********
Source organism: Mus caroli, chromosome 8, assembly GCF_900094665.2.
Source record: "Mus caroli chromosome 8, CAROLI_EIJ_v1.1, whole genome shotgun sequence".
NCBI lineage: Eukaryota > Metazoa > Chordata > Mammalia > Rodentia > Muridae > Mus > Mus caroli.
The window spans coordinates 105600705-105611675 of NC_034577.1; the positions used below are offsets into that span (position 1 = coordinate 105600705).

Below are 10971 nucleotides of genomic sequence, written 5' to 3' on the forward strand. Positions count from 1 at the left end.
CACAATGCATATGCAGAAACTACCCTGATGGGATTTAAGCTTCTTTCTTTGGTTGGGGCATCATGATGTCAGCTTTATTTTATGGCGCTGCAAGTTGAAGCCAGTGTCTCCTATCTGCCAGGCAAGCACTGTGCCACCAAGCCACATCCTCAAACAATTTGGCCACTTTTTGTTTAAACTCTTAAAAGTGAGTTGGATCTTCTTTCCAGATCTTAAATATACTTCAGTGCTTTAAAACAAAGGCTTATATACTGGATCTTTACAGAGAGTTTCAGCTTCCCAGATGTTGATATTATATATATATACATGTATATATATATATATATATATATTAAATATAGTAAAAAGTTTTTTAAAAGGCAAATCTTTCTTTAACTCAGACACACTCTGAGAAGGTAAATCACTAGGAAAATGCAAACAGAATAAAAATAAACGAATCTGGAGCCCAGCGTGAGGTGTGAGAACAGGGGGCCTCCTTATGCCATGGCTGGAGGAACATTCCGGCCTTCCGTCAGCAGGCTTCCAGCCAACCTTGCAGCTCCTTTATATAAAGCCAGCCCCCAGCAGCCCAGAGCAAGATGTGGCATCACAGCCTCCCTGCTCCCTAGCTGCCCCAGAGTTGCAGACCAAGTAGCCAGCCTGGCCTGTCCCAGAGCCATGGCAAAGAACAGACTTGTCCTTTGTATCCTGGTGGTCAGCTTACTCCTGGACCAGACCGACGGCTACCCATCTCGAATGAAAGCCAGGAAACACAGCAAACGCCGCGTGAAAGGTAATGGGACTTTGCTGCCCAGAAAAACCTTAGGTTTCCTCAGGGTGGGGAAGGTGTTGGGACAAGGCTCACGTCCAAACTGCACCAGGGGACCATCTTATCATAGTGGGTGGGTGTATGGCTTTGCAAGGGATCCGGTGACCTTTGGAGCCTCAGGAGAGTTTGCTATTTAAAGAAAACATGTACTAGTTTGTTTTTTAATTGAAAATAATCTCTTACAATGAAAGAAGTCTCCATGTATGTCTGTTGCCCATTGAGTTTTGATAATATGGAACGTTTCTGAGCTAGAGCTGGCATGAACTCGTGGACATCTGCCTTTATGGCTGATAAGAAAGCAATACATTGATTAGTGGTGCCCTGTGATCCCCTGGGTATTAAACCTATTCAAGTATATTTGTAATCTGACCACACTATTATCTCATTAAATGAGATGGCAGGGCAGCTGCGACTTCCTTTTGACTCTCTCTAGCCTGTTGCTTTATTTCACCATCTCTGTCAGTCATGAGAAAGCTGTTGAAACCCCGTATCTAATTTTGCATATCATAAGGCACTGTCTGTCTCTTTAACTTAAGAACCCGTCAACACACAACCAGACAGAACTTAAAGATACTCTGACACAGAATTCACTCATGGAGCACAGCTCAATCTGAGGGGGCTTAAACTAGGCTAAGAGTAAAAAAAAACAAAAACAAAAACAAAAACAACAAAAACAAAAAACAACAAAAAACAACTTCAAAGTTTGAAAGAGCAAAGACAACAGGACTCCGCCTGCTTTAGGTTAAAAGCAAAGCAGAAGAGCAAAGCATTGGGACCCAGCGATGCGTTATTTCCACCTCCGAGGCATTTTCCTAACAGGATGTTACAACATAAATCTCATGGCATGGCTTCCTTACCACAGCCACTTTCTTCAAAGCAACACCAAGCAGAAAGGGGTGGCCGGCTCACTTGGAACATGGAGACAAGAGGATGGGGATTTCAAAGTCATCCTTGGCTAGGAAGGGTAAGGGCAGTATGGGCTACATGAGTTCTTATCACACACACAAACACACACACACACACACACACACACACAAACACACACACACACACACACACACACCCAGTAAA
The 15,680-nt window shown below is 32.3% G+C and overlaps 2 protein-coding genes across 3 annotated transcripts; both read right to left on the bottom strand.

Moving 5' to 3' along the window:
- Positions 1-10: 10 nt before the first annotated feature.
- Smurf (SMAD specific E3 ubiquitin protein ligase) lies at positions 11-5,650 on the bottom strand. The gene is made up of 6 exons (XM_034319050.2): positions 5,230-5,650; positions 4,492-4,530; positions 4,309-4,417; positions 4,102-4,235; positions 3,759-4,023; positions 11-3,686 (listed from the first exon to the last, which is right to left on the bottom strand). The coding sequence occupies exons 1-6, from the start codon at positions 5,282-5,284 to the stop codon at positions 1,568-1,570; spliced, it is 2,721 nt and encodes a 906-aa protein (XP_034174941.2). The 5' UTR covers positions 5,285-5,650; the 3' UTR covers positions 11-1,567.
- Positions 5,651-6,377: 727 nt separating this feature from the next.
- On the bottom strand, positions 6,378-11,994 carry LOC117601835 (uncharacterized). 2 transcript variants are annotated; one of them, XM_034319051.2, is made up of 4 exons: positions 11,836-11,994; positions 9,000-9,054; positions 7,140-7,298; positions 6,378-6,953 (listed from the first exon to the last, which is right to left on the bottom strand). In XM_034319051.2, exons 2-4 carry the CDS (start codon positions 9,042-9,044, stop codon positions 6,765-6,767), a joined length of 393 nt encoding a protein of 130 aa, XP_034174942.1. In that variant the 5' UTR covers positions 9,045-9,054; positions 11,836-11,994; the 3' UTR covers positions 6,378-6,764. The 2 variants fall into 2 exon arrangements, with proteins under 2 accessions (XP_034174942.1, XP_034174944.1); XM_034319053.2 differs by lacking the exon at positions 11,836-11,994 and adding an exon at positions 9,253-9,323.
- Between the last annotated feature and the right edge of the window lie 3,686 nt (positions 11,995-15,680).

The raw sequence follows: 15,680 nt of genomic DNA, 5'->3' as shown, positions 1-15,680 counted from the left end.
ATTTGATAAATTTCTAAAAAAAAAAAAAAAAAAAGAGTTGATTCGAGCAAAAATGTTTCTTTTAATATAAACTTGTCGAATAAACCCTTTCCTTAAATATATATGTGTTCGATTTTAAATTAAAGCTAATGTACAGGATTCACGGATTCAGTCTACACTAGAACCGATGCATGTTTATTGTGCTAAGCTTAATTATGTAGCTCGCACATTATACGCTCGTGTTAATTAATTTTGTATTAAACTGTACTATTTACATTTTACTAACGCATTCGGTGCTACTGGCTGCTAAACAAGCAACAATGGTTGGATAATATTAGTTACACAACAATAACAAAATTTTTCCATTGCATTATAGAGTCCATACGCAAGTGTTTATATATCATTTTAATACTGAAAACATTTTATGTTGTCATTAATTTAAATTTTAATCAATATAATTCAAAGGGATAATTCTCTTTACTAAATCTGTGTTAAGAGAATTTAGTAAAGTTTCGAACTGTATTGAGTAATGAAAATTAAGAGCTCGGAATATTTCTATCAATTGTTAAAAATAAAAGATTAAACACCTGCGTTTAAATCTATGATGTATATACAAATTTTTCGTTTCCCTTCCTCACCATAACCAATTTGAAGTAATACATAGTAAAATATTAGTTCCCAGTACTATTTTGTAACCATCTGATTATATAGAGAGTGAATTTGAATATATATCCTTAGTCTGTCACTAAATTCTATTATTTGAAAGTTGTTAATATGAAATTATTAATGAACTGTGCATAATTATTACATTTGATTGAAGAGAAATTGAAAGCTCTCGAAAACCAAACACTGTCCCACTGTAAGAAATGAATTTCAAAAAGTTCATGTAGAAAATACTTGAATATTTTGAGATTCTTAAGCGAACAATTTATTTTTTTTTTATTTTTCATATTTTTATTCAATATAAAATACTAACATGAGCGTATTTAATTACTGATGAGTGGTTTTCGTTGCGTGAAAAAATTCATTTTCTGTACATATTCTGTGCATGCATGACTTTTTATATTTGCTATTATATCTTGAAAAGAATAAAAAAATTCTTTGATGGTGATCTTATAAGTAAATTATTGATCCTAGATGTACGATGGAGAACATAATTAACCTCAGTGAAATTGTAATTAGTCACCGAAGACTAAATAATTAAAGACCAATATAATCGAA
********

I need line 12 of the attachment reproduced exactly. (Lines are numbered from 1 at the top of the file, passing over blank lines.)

- On the bottom strand, positions 6,378-11,994 carry LOC117601835 (uncharacterized). 2 transcript variants are annotated; one of them, XM_034319051.2, is made up of 4 exons: positions 11,836-11,994; positions 9,000-9,054; positions 7,140-7,298; positions 6,378-6,953 (listed from the first exon to the last, which is right to left on the bottom strand). In XM_034319051.2, exons 2-4 carry the CDS (start codon positions 9,042-9,044, stop codon positions 6,765-6,767), a joined length of 393 nt encoding a protein of 130 aa, XP_034174942.1. In that variant the 5' UTR covers positions 9,045-9,054; positions 11,836-11,994; the 3' UTR covers positions 6,378-6,764. The 2 variants fall into 2 exon arrangements, with proteins under 2 accessions (XP_034174942.1, XP_034174944.1); XM_034319053.2 differs by lacking the exon at positions 11,836-11,994 and adding an exon at positions 9,253-9,323.